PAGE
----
Best Laid Plans: A Beach Date Gone Awry

Beach Blanket Bingo starring Frankie Avalon and Annette Funicello was playing in theaters in 1965. Although I’ve never seen the film, this trailer
seemed appropriate for introducing today’s Andy’s Corner.

It seems that photos have become a flashpoint of inspiration for my Andy’s Corner pieces. In my previous post I wrote about how a photo from the 1950’s brought back memories of my Boy Scout past. Ann’s photo of our grandson and his girlfriend at the beach that she posted in today’s blog stirred up memories of a beach date from my U C Santa Barbara days when I was about our grandson’s age (and Beach Blanket Bingo was a big hit). It also brought to mind a well known Robert Burns poem and kindled an urge to sociologize a bit (yes, sociologize is a real word).

I’ll begin with the poem. If any poetry speaks to the experience that I am about to disclose none does better than Robert Burns’ “To a Mouse, on Turning Her Up in Her Nest With the Plough, November, 1785.” I’m sure you’ll recognize the well-known part of the poem that I find so apropos.

The original is on the left and the translation on the right. Burns’ entire poem is linked here.

As you may already suspect (and as I will reveal a little later), my “best-laid scheme” for an ideal beach date managed to go “awry.” But awry or not, it provides me with an excuse to introduce you to some key principles from one of my favorite sociological perspectives, Dramaturgical Sociology. In fact, I’ve shared my beach-date story from the lectern many times with my captive student audiences over the years. Even now as I contemplate telling you this story I have to resist the urge to tell you to turn off your smart phones and to at least act like you’re interested.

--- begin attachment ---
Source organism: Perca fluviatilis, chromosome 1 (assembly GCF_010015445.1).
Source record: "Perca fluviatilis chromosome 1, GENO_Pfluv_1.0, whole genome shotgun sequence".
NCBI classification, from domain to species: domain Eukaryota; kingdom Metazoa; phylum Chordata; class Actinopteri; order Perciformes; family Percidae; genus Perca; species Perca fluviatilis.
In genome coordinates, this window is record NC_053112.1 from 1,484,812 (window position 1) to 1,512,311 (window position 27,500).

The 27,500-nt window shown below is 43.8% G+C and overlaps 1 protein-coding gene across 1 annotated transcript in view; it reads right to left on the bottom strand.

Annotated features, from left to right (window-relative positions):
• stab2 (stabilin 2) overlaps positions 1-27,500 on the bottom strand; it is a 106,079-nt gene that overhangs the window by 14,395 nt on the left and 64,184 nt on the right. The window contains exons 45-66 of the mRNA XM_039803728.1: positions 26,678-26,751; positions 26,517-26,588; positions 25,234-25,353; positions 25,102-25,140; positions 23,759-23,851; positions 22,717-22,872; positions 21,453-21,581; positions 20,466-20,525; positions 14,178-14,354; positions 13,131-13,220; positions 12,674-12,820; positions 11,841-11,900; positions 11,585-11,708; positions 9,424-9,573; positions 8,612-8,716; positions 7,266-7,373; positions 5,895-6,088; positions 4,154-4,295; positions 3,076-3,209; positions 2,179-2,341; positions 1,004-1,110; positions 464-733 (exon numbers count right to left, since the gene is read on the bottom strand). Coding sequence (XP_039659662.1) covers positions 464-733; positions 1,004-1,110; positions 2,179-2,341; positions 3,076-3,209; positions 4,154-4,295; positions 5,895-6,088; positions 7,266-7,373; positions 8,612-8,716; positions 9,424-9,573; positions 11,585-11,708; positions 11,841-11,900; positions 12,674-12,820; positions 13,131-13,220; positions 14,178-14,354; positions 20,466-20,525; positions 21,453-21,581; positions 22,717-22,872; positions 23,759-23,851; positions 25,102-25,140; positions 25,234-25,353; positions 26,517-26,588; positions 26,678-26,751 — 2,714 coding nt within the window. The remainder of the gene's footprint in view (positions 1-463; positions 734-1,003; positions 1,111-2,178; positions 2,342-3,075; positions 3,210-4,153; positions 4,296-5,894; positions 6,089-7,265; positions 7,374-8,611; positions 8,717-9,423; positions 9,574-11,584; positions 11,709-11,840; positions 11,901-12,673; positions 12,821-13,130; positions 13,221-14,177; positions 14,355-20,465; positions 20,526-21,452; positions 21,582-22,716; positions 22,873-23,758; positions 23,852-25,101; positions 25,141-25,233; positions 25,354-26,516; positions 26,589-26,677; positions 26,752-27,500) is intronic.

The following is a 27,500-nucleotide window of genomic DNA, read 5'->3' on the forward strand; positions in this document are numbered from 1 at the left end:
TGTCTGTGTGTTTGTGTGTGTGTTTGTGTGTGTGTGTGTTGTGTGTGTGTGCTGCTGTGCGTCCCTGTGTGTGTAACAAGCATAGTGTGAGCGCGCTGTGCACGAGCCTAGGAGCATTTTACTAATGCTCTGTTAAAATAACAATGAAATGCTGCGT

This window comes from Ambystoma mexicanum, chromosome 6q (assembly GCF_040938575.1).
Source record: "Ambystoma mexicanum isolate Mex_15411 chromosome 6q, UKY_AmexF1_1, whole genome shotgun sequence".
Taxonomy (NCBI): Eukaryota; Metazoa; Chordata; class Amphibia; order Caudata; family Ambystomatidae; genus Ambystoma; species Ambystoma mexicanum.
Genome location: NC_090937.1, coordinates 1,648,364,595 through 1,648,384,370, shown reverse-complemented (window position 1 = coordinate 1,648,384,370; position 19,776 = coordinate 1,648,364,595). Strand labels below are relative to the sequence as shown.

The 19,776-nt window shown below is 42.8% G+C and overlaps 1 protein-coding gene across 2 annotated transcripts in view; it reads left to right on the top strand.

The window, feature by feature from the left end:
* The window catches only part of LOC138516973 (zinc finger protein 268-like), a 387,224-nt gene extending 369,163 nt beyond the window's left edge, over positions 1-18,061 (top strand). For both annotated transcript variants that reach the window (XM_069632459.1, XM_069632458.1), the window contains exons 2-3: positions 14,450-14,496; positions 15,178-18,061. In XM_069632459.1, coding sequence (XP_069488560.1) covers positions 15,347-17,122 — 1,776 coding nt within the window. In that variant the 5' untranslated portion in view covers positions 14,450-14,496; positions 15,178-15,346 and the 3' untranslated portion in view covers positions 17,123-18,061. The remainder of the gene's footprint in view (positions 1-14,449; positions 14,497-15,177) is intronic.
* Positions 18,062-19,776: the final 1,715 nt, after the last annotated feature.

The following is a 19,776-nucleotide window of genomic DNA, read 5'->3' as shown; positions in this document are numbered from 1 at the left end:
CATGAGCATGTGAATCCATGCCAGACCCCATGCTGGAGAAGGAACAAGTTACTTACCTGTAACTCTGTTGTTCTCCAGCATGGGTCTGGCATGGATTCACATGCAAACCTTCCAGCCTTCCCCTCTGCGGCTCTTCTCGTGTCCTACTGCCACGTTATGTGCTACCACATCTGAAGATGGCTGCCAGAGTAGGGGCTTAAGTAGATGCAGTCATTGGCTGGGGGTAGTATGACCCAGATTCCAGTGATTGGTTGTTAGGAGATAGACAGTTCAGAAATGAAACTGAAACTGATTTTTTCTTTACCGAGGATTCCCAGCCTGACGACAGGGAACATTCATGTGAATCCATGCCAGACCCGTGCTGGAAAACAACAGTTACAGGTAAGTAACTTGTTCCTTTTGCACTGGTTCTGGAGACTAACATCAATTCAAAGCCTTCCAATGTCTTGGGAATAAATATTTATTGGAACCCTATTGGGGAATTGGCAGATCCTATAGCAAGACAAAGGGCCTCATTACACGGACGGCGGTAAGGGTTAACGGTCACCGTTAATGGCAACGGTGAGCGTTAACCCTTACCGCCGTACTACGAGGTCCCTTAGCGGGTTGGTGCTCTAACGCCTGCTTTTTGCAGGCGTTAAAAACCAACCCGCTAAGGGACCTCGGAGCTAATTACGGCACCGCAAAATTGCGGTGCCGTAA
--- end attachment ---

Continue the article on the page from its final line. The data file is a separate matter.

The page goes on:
Dramaturgical Sociology was introduced in 1959 by Erving Goffman’s “The Presentation of Self in Everyday Life.” He used a theatrical performance metaphor to explain much of the behavior we find in everyday life. He argued that when interacting with others we try to project an “idealized” image of ourselves that we want to be taken seriously- much like an actor on stage tries to portray a character that the audience can find believable. And, also like theater actors, before the curtain is raised we prepare for our performances back stage (or in the “back region”) out of sight of our targeted audience.

Editor’s note: Obviously the above overview only scratches the surface. For greater detail, I recommend Goffman’s book which I included on my required reading list throughout my 39 years of teaching. The only complaint I ever got was from a female student at Sonoma State who marched into my office and announced that she “would rather face a firing squad than read another word of Goffman.” She was offended by his “sexist” prose. I tried to explain that like many scholarly writers of that era (1950s) Goffman was not sensitive to the issue of using gender-neutral language but nevertheless had given us many useful insights. She dropped my course.

So now let’s turn to my beach-date. It took place during my second semester at UC Santa Barbara. I had transferred there as a junior from a JC and was living in San Miguel Hall, an all-male dorm. Mixed-gender dorms weren’t an option until a few years later. Not only were males not allowed to visit residents in the women’s dorms, the women were bound by a strict curfew, which was 10:30 pm on weeknights and midnight on weekends.